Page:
The level of detail for each link rule can vary as required for your project’s needs. On one hand they can be very simplistic, allowing links of any link type between all item types. On the other hand they can be more detailed and specific, allowing links between different item types, models and individual item identities.

Throughout this blog post, and future posts, we will explore the Link Rule Setup dialog. These posts will cover the different options available and the result this will have on cross references between items in your project.

Continue reading “Getting Started with Link Rules in Cradle”

Item Attributes

Item Attributes

Items have attributes that describe the item and store its data. Item attributes are used to sort, categorise and group items. They also hold the unique data forming the main purpose of the item. There are three main kinds of attribute:

    •  Predefined – used to manage items, and include attributes such as name, number, version, owner, security classification and last modification date.
    •  Categories – small amounts of data as free text, single value picklists or multiple value picklists, or abstract data types such as dates or reals. These are also primary database indexes.
    • Frames – attributes for storing large amounts of data, as text or binary. These can be queried but are not primary indexes.

     

  • The predefined attributes are always present. You can inspect their values, query the database to retrieve items based on the values of these attributes, and in some cases, directly set the values of the attributes. for example The key, group, comment or description. Other predefined attributes are central to Cradle’s access control mechanisms and the Cradle configuration management system (CMS). These are set by Cradle, for example modified date or status, they cannot be directly modified. You cannot remove predefined attributes from an item.To change the item’s user definable attributes, you will need to go to Project Setup and in Options select Item Definitions as shown below
    Attributes
    Project Setup – Item Definitions

     

  • Here you will be able to add, modify and remove an item type’s attributes. For example if you wanted to add a picture to an item type, you could pick the JPEG frame type. If you needed to add CAD drawing file, you would define a frame type to hold the data and then add an instance of this to each of the item types needing to store this information.

Hierarchical Numbering

The hierarchical number describes an item’s position in the hierarchy. It is usually stored in the Key attribute but it can be stored in a category if you wish. Hierarchical numbers are not fixed. They can be changed and reorganised.

  1. A prefix (this is optional)
  2. A separator
  3. A number

The hierarchical separator can be:

  • A dot or period (this is the default), e.g. fred.1.2.3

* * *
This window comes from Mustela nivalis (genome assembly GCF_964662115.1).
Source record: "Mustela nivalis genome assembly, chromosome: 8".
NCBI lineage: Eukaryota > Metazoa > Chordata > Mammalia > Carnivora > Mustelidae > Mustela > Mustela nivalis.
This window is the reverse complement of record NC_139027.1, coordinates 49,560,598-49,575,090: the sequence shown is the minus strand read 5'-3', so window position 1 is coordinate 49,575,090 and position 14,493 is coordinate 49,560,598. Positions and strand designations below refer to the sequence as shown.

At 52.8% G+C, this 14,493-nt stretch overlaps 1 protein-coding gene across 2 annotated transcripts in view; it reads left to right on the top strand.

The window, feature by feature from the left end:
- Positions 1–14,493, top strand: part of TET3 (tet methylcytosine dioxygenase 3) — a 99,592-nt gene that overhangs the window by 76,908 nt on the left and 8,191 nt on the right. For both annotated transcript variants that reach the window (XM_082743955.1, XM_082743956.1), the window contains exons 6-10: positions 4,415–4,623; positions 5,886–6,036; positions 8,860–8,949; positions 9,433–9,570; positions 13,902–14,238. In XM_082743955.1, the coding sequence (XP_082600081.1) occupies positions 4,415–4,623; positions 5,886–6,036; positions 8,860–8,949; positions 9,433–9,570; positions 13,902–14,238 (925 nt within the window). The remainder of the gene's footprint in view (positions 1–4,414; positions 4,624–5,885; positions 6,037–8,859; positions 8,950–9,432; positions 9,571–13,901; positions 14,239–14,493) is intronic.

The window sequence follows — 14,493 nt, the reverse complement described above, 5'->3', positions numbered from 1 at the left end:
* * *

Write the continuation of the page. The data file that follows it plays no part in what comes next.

• A hyphen, e.g. fred-1-2-3
  • A slash, e.g. fred/1/2/3
  • For further information regarding attributes please click here
Article Updated 04/02/2019 – Expaned on how the key attribute is special to control hierarchies

Item’s Edit History

Who Changed That? When? Why?

When working in large teams or over a long period an item’s edit history is very useful.

Each item type can have history turned on in the Project Schema via the Project Setup dialog. Users can choose what stage to enable history, Never, Always, Changing draft items that have a baselined instance, Named category matches specified value.

Right clicking on the item and selecting the History -> View Item History. The resulting dialog shows who changed the item on what date and what time. It also displays a comment (This can be made mandatory) entered at the time of editing. If an entry is selected in this list, full details are shown in the lower half of the dialog. If there are a large number of changes, the filter at the top of the dialog can aid finding a relevant change.

Dialog showing an item's edit history
Item’s Edit History

Item History in a Web Browser

Web Access allows you to see an item’s history too. This functionality is in our shipped web UIs. It can be added to your own custom UIs, see the ‘history’ template information.

Web Access showing an item's history
Item History in Web Access

Project Schema Report Options

New Cradle 7.2 Reports Feature

It just grew and grew and grew…..

As more functionality is constantly being added to Cradle, the number of elements in the project schema grow. If you want to study only part of the schema, the report could be quite long and unwieldy. Cradle 7.2 allows users to select the portions of the schema they want to show in a report.

Shows selection of part of the project schema and resultant report
Report parts of the project schema

New Cradle 7.3.1 Reports Feature

We’ve made coloursets report more clearly in the Schema Report.

option dialog and result for schema coloursets
Coloursets – Report

Coloursets are a means to easily and consistently apply foreground and background colours to diagram symbols, or item type definitions. you can see more information in the Cradle help.

Copying a Schema

Once you have set up a schema, you can always copy it to a new project.